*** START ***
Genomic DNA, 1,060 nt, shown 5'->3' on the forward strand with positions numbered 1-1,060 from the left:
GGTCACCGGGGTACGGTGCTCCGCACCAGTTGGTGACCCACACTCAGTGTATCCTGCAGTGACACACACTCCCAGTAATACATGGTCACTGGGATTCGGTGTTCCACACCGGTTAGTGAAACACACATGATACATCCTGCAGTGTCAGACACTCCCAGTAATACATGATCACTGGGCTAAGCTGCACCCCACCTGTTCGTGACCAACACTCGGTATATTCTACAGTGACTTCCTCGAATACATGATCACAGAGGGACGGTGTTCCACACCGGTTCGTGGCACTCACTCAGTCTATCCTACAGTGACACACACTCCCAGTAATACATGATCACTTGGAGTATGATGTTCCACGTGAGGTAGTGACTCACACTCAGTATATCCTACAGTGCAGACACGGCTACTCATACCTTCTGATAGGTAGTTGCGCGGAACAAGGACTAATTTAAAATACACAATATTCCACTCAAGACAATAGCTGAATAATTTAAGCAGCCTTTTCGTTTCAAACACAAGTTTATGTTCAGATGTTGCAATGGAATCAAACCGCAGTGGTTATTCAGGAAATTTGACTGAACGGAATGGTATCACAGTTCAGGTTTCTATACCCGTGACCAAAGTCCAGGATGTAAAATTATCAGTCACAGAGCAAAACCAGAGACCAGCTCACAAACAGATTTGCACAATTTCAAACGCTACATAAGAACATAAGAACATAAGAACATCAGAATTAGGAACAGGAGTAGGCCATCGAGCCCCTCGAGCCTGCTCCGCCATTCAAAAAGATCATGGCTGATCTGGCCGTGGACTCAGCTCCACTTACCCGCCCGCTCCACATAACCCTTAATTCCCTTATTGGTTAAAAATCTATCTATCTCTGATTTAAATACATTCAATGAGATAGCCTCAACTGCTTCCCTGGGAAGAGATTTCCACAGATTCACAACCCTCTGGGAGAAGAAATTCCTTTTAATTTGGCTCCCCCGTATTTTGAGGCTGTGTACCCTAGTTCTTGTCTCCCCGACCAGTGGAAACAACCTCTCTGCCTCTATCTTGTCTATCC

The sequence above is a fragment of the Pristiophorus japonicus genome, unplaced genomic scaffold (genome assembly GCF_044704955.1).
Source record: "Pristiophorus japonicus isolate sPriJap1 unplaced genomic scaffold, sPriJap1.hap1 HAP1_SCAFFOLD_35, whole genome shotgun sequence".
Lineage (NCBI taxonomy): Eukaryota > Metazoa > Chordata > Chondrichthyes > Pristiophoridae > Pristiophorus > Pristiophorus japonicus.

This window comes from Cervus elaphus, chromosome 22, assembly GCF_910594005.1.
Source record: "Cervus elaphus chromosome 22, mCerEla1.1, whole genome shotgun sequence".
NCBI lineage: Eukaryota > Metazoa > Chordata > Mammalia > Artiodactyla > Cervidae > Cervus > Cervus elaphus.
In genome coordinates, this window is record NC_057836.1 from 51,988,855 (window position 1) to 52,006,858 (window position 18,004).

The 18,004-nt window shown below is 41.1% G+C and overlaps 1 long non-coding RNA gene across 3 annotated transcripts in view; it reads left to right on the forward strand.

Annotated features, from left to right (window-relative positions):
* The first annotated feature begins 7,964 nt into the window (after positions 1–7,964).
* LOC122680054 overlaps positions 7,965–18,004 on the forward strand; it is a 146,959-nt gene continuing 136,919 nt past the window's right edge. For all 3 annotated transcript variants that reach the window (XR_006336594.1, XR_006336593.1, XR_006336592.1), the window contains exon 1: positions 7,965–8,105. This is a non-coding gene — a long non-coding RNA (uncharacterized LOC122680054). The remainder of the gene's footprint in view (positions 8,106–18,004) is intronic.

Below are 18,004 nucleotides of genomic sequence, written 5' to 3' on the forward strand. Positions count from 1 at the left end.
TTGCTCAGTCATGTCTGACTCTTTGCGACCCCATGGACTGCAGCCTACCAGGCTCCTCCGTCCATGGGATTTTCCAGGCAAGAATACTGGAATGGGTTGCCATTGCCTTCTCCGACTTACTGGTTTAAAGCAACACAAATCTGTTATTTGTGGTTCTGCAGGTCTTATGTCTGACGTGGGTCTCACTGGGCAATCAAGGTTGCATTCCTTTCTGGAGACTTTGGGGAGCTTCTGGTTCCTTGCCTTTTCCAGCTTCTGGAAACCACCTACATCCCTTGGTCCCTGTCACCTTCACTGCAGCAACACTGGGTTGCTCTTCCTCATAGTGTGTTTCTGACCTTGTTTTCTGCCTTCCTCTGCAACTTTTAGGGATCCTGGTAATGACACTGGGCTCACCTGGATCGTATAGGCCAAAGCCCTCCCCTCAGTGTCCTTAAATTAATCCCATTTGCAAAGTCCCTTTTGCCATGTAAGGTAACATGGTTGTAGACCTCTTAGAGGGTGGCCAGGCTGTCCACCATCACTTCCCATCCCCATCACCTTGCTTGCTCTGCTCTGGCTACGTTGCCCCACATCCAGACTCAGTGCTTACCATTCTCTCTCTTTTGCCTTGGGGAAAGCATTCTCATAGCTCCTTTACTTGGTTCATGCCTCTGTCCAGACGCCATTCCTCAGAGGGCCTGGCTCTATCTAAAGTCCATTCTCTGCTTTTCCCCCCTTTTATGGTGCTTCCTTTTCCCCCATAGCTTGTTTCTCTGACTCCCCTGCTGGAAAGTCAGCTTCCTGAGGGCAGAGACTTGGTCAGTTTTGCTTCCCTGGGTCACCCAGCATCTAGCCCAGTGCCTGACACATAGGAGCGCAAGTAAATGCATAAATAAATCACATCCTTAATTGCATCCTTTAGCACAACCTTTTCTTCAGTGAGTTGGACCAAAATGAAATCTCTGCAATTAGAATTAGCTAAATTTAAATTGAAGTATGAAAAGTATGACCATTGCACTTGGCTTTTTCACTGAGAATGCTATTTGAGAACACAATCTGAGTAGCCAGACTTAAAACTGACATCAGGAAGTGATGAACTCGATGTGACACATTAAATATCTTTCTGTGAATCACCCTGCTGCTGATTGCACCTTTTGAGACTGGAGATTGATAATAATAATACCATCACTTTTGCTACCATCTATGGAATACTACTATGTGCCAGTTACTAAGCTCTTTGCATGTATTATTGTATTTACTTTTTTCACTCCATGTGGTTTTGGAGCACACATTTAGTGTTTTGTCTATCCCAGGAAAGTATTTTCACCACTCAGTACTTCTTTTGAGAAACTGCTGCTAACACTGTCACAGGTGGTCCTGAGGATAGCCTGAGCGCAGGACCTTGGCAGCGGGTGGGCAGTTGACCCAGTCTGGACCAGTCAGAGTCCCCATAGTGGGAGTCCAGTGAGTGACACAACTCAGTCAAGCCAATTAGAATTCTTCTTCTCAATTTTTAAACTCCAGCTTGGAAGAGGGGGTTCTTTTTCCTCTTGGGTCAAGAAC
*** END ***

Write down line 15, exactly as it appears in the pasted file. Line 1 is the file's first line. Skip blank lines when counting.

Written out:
TTGCTCAGTCATGTCTGACTCTTTGCGACCCCATGGACTGCAGCCTACCAGGCTCCTCCGTCCATGGGATTTTCCAGGCAAGAATACTGGAATGGGTTGCCATTGCCTTCTCCGACTTACTGGTTTAAAGCAACACAAATCTGTTATTTGTGGTTCTGCAGGTCTTATGTCTGACGTGGGTCTCACTGGGCAATCAAGGTTGCATTCCTTTCTGGAGACTTTGGGGAGCTTCTGGTTCCTTGCCTTTTCCAGCTTCTGGAAACCACCTACATCCCTTGGTCCCTGTCACCTTCACTGCAGCAACACTGGGTTGCTCTTCCTCATAGTGTGTTTCTGACCTTGTTTTCTGCCTTCCTCTGCAACTTTTAGGGATCCTGGTAATGACACTGGGCTCACCTGGATCGTATAGGCCAAAGCCCTCCCCTCAGTGTCCTTAAATTAATCCCATTTGCAAAGTCCCTTTTGCCATGTAAGGTAACATGGTTGTAGACCTCTTAGAGGGTGGCCAGGCTGTCCACCATCACTTCCCATCCCCATCACCTTGCTTGCTCTGCTCTGGCTACGTTGCCCCACATCCAGACTCAGTGCTTACCATTCTCTCTCTTTTGCCTTGGGGAAAGCATTCTCATAGCTCCTTTACTTGGTTCATGCCTCTGTCCAGACGCCATTCCTCAGAGGGCCTGGCTCTATCTAAAGTCCATTCTCTGCTTTTCCCCCCTTTTATGGTGCTTCCTTTTCCCCCATAGCTTGTTTCTCTGACTCCCCTGCTGGAAAGTCAGCTTCCTGAGGGCAGAGACTTGGTCAGTTTTGCTTCCCTGGGTCACCCAGCATCTAGCCCAGTGCCTGACACATAGGAGCGCAAGTAAATGCATAAATAAATCACATCCTTAATTGCATCCTTTAGCACAACCTTTTCTTCAGTGAGTTGGACCAAAATGAAATCTCTGCAATTAGAATTAGCTAAATTTAAATTGAAGTATGAAAAGTATGACCATTGCACTTGGCTTTTTCACTGAGAATGCTATTTGAGAACACAATCTGAGTAGCCAGACTTAAAACTGACATCAGGAAGTGATGAACTCGATGTGACACATTAAATATCTTTCTGTGAATCACCCTGCTGCTGATTGCACCTTTTGAGACTGGAGATTGATAATAATAATACCATCACTTTTGCTACCATCTATGGAATACTACTATGTGCCAGTTACTAAGCTCTTTGCATGTATTATTGTATTTACTTTTTTCACTCCATGTGGTTTTGGAGCACACATTTAGTGTTTTGTCTATCCCAGGAAAGTATTTTCACCACTCAGTACTTCTTTTGAGAAACTGCTGCTAACACTGTCACAGGTGGTCCTGAGGATAGCCTGAGCGCAGGACCTTGGCAGCGGGTGGGCAGTTGACCCAGTCTGGACCAGTCAGAGTCCCCATAGTGGGAGTCCAGTGAGTGACACAACTCAGTCAAGCCAATTAGAATTCTTCTTCTCAATTTTTAAACTCCAGCTTGGAAGAGGGGGTTCTTTTTCCTCTTGGGTCAAGAAC